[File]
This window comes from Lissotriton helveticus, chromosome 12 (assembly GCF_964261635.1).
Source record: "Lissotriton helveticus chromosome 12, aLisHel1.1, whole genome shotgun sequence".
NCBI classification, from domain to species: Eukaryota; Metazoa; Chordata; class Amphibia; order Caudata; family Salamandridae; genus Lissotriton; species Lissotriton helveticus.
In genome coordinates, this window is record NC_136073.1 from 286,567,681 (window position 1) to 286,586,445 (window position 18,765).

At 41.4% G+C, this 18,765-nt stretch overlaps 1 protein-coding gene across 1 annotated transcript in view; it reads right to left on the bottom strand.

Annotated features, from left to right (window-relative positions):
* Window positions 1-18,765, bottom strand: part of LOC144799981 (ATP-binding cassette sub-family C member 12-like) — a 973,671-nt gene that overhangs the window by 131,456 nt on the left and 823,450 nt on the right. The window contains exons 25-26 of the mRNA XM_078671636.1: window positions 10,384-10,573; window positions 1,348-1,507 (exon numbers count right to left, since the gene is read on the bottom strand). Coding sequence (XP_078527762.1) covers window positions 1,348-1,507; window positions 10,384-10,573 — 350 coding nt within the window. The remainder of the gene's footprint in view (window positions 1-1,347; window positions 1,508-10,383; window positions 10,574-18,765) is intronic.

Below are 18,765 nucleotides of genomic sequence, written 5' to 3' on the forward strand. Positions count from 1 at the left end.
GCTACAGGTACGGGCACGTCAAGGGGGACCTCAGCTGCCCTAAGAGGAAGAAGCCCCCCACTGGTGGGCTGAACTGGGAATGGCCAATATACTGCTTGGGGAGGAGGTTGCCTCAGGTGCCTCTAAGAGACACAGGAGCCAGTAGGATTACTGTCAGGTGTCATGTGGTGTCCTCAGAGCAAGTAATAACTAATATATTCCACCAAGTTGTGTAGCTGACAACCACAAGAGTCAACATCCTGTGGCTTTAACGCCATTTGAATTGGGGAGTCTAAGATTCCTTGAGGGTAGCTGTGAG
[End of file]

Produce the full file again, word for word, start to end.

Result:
This window comes from Lissotriton helveticus, chromosome 12 (assembly GCF_964261635.1).
Source record: "Lissotriton helveticus chromosome 12, aLisHel1.1, whole genome shotgun sequence".
NCBI classification, from domain to species: Eukaryota; Metazoa; Chordata; class Amphibia; order Caudata; family Salamandridae; genus Lissotriton; species Lissotriton helveticus.
In genome coordinates, this window is record NC_136073.1 from 286,567,681 (window position 1) to 286,586,445 (window position 18,765).

At 41.4% G+C, this 18,765-nt stretch overlaps 1 protein-coding gene across 1 annotated transcript in view; it reads right to left on the bottom strand.

Annotated features, from left to right (window-relative positions):
* Window positions 1-18,765, bottom strand: part of LOC144799981 (ATP-binding cassette sub-family C member 12-like) — a 973,671-nt gene that overhangs the window by 131,456 nt on the left and 823,450 nt on the right. The window contains exons 25-26 of the mRNA XM_078671636.1: window positions 10,384-10,573; window positions 1,348-1,507 (exon numbers count right to left, since the gene is read on the bottom strand). Coding sequence (XP_078527762.1) covers window positions 1,348-1,507; window positions 10,384-10,573 — 350 coding nt within the window. The remainder of the gene's footprint in view (window positions 1-1,347; window positions 1,508-10,383; window positions 10,574-18,765) is intronic.

Below are 18,765 nucleotides of genomic sequence, written 5' to 3' on the forward strand. Positions count from 1 at the left end.
GCTACAGGTACGGGCACGTCAAGGGGGACCTCAGCTGCCCTAAGAGGAAGAAGCCCCCCACTGGTGGGCTGAACTGGGAATGGCCAATATACTGCTTGGGGAGGAGGTTGCCTCAGGTGCCTCTAAGAGACACAGGAGCCAGTAGGATTACTGTCAGGTGTCATGTGGTGTCCTCAGAGCAAGTAATAACTAATATATTCCACCAAGTTGTGTAGCTGACAACCACAAGAGTCAACATCCTGTGGCTTTAACGCCATTTGAATTGGGGAGTCTAAGATTCCTTGAGGGTAGCTGTGAG